The link between severe weather events, such as rising temperatures and heavy rainfall, and violence is particularly high in disadvantaged neighbourhoods and communities. Therefore, those who already are at higher risk of adverse impacts related to climate change are also more likely to be affected by higher rates of violence (Mares, 2013[28]). While the proposed association between high temperatures and violence does not account for alternative explanatory factors (e.g. economic or societal), it does illustrate the link between climate change and social relations.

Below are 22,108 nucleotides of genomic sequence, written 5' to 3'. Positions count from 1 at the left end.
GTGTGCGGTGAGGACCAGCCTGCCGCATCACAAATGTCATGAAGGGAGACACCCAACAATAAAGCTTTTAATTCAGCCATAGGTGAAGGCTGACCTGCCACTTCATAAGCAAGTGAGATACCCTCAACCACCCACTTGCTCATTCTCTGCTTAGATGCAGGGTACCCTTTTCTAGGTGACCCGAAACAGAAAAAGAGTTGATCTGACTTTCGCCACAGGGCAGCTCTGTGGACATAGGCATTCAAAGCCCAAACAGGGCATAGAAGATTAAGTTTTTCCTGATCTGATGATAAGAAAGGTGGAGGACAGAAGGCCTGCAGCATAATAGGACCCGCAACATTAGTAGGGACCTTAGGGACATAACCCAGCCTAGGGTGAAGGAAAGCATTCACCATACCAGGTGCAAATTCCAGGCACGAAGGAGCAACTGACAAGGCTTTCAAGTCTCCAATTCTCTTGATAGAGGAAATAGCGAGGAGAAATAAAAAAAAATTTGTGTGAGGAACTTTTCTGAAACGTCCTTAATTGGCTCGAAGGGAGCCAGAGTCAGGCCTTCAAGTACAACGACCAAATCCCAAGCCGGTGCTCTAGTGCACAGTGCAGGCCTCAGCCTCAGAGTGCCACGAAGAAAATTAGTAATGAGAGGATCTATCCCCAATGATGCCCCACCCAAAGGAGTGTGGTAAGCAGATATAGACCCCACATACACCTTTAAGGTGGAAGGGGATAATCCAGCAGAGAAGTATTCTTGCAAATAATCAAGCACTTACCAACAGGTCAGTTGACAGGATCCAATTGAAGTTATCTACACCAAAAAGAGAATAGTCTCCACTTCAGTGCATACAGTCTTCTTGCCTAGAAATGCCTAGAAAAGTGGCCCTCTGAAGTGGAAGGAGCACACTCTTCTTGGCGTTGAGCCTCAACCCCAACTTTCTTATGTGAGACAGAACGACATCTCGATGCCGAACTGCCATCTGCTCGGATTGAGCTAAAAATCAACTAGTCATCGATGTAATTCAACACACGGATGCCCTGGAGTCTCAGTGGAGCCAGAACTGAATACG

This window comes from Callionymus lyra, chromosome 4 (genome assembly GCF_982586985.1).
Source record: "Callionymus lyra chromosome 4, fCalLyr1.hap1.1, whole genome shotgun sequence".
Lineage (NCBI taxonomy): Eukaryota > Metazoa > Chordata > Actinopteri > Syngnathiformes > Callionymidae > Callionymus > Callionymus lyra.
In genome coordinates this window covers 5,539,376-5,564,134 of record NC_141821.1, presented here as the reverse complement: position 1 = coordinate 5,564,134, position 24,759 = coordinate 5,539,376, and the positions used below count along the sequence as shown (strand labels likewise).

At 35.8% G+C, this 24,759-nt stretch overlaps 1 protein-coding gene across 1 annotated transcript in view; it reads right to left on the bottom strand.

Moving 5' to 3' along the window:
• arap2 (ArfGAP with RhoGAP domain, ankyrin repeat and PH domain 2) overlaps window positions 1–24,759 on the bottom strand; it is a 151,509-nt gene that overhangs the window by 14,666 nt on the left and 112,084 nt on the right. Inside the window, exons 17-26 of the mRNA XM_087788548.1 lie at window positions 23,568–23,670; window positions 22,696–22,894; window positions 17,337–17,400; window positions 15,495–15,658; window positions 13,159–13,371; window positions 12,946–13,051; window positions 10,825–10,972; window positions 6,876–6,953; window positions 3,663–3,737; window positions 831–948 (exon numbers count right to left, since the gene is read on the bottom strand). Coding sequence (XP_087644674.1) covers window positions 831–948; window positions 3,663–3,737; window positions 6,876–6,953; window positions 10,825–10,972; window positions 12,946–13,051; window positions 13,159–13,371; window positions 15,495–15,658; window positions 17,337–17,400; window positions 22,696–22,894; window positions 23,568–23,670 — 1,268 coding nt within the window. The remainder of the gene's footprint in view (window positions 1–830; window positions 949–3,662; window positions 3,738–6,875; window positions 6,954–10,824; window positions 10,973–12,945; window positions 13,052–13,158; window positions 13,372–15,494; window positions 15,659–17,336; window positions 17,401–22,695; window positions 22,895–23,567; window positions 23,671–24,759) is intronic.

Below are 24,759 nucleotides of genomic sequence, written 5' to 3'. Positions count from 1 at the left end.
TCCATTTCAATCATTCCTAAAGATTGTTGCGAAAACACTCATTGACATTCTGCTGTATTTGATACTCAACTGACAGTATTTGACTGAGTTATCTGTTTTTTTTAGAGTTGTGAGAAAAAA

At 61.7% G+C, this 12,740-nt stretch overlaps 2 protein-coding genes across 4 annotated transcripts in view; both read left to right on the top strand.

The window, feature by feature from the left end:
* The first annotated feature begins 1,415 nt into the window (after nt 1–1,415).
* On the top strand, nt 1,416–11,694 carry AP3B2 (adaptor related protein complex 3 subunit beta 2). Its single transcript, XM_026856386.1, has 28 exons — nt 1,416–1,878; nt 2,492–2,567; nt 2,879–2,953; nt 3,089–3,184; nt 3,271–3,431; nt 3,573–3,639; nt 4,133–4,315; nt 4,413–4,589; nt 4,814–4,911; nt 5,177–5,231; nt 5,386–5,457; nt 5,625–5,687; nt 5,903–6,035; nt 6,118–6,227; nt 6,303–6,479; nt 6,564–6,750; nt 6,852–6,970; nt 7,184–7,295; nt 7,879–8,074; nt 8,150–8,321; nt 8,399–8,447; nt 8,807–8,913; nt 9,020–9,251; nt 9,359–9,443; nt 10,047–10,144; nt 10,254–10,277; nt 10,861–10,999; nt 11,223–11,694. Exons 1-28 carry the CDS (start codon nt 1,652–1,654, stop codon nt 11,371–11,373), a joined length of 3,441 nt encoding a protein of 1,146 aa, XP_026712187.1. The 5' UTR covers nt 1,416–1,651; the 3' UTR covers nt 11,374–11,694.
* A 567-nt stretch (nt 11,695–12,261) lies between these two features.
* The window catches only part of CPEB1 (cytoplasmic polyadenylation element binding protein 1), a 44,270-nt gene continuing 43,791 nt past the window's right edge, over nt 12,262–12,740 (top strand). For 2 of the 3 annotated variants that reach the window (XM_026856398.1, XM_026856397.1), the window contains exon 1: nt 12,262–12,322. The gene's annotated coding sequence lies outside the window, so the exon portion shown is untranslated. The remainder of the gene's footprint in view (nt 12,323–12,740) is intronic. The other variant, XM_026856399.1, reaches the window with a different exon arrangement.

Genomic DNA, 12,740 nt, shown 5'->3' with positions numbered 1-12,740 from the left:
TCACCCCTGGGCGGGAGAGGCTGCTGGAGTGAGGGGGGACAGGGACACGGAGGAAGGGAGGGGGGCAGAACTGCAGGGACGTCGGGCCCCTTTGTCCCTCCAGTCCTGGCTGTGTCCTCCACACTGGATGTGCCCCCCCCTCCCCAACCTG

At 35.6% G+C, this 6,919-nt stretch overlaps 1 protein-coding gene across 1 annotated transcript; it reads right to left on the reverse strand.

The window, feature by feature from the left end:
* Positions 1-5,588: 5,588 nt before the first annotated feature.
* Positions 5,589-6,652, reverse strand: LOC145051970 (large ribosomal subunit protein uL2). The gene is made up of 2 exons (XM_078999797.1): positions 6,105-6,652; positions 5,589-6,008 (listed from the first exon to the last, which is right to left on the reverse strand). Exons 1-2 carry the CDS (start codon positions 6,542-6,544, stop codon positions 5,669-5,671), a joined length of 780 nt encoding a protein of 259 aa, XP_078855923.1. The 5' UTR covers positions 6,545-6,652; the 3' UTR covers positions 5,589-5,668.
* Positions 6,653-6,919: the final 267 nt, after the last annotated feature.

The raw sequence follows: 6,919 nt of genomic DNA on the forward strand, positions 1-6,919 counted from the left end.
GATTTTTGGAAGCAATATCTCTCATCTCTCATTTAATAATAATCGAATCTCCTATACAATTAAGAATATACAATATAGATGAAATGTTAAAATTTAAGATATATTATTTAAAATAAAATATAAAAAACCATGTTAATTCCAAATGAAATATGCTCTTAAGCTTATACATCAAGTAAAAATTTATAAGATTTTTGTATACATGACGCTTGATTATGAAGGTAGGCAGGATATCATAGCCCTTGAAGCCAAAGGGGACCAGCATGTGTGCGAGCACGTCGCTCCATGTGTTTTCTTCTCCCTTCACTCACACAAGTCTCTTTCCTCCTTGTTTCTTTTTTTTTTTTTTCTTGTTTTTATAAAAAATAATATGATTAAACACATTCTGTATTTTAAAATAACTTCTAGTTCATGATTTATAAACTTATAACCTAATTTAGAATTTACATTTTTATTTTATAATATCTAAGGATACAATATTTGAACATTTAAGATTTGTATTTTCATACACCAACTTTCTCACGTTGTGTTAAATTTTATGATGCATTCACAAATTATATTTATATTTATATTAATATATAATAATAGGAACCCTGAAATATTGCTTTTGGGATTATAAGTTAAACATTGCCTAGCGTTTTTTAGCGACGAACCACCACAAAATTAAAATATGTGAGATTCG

At the individual level too, climate change, rising temperature and climate disasters are related to higher rates of interpersonal conflict and violence. A number of studies have shown that increased levels of distress from extreme weather events put strains on social relationships and connection. For example, researchers showed an association between exposure to Hurricane Katrina and reactive aggression in adolescents (Marsee, 2008[29]). In a different sample, Harville and colleagues (2011[30]) showed higher prevalence of intimate partner violence in families exposed to Hurricane Katrina, even when controlling for diverse socio-economic influences. Similarly, Keenan and colleagues (2004[31]) who investigated family dynamics in the aftermath of Hurricane Floyd, found a stark increase in child maltreatment in families exposed to this weather disaster.